Funner Projects' "That's Not a Knife": Weapons of Mass Distraction
The wicked little show, up at the Little River Yacht Club, features work by Justin H. Long, Robert Meatball Lorie, Larry Newberry, and Leon Cortes. At the recent opening, after watching them pierce a human figure painted onto a wooden door with 2x4's fired from a crossbow at a velocity exceeding 100 miles-per-hour, the mood of the audience was gleeful indeed.
It was was organized by Miami's Funner Projects, a collaborative outfit organized by Long and Lorie whose aim is "to end mundane art experiences and make life funner."
During their recent opening, viewers cheered the group on as they also assaulted targets with fluorescent light tubes launched from cannons. "The cannon was made from PVC pipes galvanized steel and aluminum," Long says. "When the fluorescent tubes slammed into the target the mercury vapor and other shit inside exploded in the air."
Long and his buddies created their weapons from junkyard finds. "The machete, which is more like an axe and machete combined weighs twenty pounds and was made from the leaf spring from a Toyota pick-up truck," Long says.
During the opening, viewers were invited to use the ferocious blade to hack into a pile of wood and flesh crafted to look like a freshly butchered animal's leg. There is also a homemade zip gun that fires 12-gauge shotgun shells. "We created non-lethal rounds and stuffed them with candy for the opening," Long informs. "We got the ammunition at the Walgreens candy aisle. "The weapon is sort of a cross between a shotgun and a piñata," he cracks. "We filled the shells with Tootsie Rolls and Gummy Bears."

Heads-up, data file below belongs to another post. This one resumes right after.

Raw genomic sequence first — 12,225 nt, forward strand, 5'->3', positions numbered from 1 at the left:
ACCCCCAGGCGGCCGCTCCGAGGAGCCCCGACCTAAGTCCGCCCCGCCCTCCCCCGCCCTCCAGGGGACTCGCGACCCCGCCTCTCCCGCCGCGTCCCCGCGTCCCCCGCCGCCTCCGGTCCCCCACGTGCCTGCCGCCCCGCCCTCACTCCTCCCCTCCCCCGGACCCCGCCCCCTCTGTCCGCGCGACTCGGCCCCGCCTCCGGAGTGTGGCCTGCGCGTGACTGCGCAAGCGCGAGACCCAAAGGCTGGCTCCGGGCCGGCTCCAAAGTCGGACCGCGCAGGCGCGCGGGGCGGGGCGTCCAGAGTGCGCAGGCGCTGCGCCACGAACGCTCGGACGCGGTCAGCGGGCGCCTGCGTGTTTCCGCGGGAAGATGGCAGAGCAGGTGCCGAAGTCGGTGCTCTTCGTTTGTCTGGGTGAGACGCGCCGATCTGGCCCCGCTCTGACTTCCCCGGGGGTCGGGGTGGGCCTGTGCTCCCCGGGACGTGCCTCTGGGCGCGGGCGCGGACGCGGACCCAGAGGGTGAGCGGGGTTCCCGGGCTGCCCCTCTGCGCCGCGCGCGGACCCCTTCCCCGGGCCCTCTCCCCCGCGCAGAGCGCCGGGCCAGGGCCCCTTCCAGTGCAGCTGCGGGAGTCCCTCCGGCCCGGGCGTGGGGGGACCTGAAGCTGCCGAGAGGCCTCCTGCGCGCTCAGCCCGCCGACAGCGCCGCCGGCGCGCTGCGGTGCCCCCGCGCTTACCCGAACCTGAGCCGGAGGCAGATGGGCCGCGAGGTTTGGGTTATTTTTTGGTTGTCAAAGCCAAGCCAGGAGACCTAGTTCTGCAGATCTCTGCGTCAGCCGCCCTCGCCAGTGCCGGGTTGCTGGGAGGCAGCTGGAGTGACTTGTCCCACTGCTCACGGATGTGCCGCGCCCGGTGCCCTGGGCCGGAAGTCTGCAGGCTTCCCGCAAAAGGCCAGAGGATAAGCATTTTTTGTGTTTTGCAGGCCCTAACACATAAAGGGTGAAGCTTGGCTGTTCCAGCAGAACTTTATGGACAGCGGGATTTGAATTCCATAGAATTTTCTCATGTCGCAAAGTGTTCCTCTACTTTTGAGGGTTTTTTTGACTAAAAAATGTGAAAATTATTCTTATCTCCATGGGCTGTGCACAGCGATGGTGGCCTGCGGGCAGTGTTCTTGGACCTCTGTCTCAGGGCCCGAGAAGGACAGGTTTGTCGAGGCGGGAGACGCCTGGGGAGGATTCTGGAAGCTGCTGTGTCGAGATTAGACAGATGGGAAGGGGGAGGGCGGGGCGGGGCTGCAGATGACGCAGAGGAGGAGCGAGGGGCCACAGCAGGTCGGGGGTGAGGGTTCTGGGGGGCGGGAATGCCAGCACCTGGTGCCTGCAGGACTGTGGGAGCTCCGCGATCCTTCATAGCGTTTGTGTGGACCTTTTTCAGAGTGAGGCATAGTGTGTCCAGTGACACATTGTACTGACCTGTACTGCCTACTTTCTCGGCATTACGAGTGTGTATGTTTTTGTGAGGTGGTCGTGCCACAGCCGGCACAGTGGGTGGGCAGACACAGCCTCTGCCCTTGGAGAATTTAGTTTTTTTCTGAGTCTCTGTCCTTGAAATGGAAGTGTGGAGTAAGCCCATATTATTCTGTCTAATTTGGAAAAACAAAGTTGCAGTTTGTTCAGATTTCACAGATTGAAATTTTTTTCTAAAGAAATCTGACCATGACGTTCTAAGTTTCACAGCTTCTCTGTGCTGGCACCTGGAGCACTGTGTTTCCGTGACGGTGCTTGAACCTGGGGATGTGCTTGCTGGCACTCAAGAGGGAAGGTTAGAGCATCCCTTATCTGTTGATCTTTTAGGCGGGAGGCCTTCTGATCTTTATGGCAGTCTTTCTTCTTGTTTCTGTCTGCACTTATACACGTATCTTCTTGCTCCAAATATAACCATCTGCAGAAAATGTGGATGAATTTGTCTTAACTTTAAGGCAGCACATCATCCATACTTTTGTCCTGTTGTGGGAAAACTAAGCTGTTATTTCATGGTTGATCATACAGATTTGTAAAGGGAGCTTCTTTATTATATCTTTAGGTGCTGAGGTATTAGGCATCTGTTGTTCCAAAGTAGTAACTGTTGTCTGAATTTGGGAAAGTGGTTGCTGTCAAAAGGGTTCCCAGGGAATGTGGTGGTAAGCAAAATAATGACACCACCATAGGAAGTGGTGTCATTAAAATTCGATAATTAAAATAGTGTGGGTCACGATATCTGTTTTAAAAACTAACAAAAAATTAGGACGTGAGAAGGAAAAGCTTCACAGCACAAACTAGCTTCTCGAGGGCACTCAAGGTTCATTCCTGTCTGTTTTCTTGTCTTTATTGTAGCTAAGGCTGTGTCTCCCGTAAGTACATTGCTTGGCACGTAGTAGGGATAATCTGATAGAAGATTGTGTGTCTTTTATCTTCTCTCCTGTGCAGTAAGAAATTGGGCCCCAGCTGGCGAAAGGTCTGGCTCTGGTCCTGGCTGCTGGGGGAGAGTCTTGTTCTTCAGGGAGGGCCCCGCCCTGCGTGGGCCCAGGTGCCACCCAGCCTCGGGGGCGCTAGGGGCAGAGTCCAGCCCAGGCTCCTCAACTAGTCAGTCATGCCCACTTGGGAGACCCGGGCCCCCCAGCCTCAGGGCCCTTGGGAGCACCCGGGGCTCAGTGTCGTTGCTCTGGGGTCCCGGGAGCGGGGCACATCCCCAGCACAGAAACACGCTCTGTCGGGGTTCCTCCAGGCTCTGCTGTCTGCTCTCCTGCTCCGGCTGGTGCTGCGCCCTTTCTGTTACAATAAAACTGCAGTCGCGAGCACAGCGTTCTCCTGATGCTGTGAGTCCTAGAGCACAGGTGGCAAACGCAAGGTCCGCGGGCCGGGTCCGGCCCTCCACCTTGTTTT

On Saturday, March 5, Long and his cohorts are hosting a Fermessage from 7 to 10 p.m. where you can catch their zany antics live and pick up a few tips on creating weapons of mass distraction in your own garage.
Long is even cracking out a cannon he crafted last year that fires 16-ounce beer cans. "I designed it as the ultimate Columbus Day Regatta weapon," the artist says. "It is made from stainless steel and varnished wood and looks like it should be mounted on a ship's prow."
It makes one wonder if the Spanish Armada had been liberally fitted with Long's thirst-quaffing ordinance whether the English fleet might have been sunk under a withering barrage of suds.